BY TAMMY MURGA
National City residents on Tuesday celebrated the swearing-in of their first-ever City Council district representatives.
Luz Molina, who is the District 1 council member, had an especially momentous evening. The former city clerk was selected to serve as vice mayor and as the official to represent the South County city on the board overseeing the San Diego Association of Governments, the region’s planning agency.
Her district, which includes Old Town National City and portside communities, has evolved from a primarily residential area to a mix of homes and industries, such as body shops, known to emit air toxins and affect residents’ health. Residents have a long history of advocating for environmental justice. The area has also not had a council member reside there for years.
“It is an honor to take this seat. I feel the weight of the responsibility that I have as a representative of the people in District 1 and the voters and the residents,” said Molina, who ran unopposed. “I want you to know that it is my intention to carry your voice on this dais with me.”
In 2020, she was elected as the city clerk. Voters in November approved a measure that changes the city clerk and city treasurer roles from elected to appointed positions.
Jubilant cheers followed when Ditas Yamane, a longtime Filipino-American resident elected to represent District 3, spoke from the dais. She, along with other Filipino Americans, led the effort to have National City switch from at-large to district-based elections.
“We were driven by the desire to have a better and fairer representation in our local government, making sure that it is more reflective of the cultural diversity in the community and its community of interest,” she said.
Her district includes the northeast portion of the city and has the largest concentration of Filipino and Asian Pacific Islander residents. They make up nearly 20 percent of the city’s population, according to the U.S. Census. While some Filipino Americans have run for office in the past, Filipino/API representation on the council has been absent over the past two decades.
She cautioned her District 3 constituents to “not put blinders on and solely focus on our own needs.”
“We have to work with our mayor and the rest of our City Council to get National City stronger moving forward,” Yamane said.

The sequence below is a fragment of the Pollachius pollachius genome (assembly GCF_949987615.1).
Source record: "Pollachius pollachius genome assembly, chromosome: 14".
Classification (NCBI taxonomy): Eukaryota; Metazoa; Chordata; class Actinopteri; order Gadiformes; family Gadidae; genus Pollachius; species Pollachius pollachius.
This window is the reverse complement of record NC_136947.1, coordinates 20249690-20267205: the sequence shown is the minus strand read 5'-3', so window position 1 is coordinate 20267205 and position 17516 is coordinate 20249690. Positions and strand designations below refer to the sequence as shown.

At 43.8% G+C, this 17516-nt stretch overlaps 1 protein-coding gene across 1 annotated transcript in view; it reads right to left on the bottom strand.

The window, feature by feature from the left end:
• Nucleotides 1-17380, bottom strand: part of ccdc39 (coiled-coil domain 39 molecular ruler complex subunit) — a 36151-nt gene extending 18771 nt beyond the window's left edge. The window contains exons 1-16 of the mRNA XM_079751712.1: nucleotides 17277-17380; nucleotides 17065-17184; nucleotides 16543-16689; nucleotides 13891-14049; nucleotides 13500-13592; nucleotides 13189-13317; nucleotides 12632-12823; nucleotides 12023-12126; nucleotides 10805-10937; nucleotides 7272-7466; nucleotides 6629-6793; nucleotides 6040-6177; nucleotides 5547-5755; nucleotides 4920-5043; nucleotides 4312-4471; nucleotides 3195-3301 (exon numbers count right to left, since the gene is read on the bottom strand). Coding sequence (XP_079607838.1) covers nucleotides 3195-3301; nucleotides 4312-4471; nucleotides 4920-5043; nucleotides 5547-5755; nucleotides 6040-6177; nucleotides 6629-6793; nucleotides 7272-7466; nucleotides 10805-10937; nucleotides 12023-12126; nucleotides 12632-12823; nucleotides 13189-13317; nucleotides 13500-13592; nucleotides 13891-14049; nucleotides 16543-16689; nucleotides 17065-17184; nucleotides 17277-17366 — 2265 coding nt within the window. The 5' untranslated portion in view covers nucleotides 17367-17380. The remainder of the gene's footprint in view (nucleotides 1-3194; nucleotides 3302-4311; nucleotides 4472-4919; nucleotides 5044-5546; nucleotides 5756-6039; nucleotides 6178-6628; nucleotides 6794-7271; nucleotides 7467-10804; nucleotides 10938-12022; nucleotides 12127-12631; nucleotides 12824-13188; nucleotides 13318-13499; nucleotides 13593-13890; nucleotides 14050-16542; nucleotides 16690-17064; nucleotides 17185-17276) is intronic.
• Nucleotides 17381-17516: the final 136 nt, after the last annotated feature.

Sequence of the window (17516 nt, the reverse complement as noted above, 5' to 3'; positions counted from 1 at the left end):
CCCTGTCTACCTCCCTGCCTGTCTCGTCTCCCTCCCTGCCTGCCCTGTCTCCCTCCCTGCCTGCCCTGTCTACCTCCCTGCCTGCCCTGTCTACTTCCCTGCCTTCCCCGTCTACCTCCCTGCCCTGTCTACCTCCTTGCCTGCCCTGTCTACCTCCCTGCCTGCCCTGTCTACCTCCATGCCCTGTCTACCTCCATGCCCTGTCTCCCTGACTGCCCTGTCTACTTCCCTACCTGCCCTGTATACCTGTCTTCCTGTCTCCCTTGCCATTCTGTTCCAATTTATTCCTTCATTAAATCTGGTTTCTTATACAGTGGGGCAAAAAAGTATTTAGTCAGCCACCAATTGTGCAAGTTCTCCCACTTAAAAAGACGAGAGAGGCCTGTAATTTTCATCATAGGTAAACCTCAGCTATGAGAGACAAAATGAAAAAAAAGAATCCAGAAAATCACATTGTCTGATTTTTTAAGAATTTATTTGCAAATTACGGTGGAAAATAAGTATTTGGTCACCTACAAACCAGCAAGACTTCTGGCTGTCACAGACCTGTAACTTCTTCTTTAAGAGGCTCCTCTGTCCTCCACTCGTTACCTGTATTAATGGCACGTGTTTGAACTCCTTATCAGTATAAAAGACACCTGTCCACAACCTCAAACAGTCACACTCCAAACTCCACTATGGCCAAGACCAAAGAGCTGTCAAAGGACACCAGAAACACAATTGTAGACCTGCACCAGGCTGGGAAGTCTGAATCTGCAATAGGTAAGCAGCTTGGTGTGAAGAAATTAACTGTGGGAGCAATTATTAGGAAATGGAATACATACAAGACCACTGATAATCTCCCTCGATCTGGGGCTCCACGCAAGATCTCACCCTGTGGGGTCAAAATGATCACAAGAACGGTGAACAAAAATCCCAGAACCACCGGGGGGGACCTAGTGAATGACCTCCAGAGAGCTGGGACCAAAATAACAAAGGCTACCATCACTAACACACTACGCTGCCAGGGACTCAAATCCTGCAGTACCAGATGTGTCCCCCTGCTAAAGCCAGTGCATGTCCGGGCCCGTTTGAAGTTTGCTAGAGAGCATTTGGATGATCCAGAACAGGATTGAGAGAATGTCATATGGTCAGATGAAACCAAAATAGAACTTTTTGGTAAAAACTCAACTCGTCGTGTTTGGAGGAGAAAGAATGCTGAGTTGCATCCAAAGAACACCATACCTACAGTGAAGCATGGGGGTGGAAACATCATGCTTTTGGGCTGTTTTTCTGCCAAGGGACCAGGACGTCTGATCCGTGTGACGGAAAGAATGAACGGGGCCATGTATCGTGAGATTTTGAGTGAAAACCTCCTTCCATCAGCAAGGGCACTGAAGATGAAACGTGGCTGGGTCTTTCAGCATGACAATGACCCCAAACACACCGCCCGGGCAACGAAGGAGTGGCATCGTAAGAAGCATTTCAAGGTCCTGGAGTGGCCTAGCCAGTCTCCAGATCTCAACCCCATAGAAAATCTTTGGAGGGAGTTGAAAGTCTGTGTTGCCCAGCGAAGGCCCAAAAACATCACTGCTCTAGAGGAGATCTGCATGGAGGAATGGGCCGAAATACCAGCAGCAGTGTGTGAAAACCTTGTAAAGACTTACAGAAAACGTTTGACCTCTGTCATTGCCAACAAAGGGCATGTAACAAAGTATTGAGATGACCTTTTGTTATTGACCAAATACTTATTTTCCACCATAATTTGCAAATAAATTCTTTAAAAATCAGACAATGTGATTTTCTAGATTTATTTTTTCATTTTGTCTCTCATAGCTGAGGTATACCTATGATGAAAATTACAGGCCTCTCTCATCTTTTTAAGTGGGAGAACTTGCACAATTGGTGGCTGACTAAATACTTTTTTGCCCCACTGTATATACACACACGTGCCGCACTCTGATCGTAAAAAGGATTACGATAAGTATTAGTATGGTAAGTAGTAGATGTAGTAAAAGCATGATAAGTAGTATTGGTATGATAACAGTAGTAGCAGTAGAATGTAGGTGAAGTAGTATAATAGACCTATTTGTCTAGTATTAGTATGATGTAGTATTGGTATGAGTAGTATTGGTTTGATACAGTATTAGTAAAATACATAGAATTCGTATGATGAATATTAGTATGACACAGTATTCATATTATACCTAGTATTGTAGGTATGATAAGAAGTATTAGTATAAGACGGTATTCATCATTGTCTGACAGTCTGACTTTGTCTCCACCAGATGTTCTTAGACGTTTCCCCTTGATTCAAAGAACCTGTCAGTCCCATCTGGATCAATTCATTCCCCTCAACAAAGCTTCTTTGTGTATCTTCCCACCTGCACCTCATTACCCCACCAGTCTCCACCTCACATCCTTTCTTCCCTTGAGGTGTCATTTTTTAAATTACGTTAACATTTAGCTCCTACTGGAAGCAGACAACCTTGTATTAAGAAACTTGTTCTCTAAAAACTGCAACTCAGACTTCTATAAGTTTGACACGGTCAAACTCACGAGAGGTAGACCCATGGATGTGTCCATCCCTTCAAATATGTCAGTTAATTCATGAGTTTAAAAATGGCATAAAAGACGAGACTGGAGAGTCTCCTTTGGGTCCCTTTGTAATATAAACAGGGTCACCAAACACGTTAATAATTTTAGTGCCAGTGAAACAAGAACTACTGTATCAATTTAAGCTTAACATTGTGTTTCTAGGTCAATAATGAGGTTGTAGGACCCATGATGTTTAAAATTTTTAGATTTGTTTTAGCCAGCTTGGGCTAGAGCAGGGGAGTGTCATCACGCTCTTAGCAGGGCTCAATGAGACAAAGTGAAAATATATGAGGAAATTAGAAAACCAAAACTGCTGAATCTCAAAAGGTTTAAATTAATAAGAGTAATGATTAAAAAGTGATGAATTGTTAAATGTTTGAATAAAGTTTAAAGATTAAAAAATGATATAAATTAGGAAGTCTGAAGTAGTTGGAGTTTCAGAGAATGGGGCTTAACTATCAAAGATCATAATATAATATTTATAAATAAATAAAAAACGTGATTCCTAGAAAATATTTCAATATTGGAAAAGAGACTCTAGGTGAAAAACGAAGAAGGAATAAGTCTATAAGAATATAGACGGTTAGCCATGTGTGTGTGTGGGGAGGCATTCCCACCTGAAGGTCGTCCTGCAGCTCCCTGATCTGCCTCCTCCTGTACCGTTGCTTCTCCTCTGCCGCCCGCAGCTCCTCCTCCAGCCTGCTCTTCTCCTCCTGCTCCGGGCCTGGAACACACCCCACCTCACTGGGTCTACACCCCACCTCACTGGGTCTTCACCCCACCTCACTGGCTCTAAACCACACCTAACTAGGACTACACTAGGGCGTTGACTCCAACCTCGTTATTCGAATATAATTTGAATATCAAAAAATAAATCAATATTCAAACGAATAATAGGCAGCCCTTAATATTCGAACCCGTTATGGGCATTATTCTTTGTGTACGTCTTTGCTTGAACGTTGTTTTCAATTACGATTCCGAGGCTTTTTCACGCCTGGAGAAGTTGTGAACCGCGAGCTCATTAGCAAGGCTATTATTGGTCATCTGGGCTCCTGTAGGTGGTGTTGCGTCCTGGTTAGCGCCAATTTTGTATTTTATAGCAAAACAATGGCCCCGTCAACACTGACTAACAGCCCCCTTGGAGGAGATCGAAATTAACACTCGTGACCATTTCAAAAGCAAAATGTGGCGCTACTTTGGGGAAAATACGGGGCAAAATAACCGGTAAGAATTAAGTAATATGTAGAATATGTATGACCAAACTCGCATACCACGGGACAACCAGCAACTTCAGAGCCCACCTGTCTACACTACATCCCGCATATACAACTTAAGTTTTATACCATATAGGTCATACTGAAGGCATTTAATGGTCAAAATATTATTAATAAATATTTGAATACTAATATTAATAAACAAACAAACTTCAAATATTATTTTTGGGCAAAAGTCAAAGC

Councilmember Marcus Bush represents District 4 and Councilmember Jose Rodriguez District 2.
After having served for three decades as a National City council member and mayor, Ron Morrison took the center seat once more as the city’s mayor. He called for a more united city and council while embracing the differences each official might bring to the dais.
“This is a city that is extremely resilient, pulls together when it needs to pull together. And I’m telling you right now there is opportunities beyond belief for our city and for our region. But to do that we have to pull together,” he said. “And what that means is unity. … That does not mean uniformity. We are all different.”
The council’s first look at their differences came when appointing council members to regional boards, including SANDAG.
Morrison,an Independent, suggested appointing Yamane, with Molina and himself as alternates. But his motion failed after receiving support from only Yamane.
Democrat Bush pushed for Molina, also a Democrat, to be appointed, with Democrats Rodriguez and Yamane as alternates. His motion passed 4-1, with Morrison opposed.
Bush argued that Molina would best serve on SANDAG for representing a district with “a long-proven track record of fighting for environmental justice, of recognizing environmental racism.”
Molina said the divided votes were not “an intention to cause divisions,” but rather methodical decisions that had to be made because “this is representation of National City at the regional level.”
The city also paid farewells to Alejandra Sotelo-Solis, the outgoing mayor, and Councilmember Mona Rios, who is retiring after more than a decade of public service.
Sotelo-Solis spoke to several efforts the City Council accomplished during her tenure, including helping the community through the pandemic, growing downtown, starting an urban village and advocating for the Port-approved plan to improve the waterfront.
She hopes that “as we look to the future, we keep that intensity. And we can become that destination for so many people.”
After a holiday recess, the council is expected to resume Jan 17.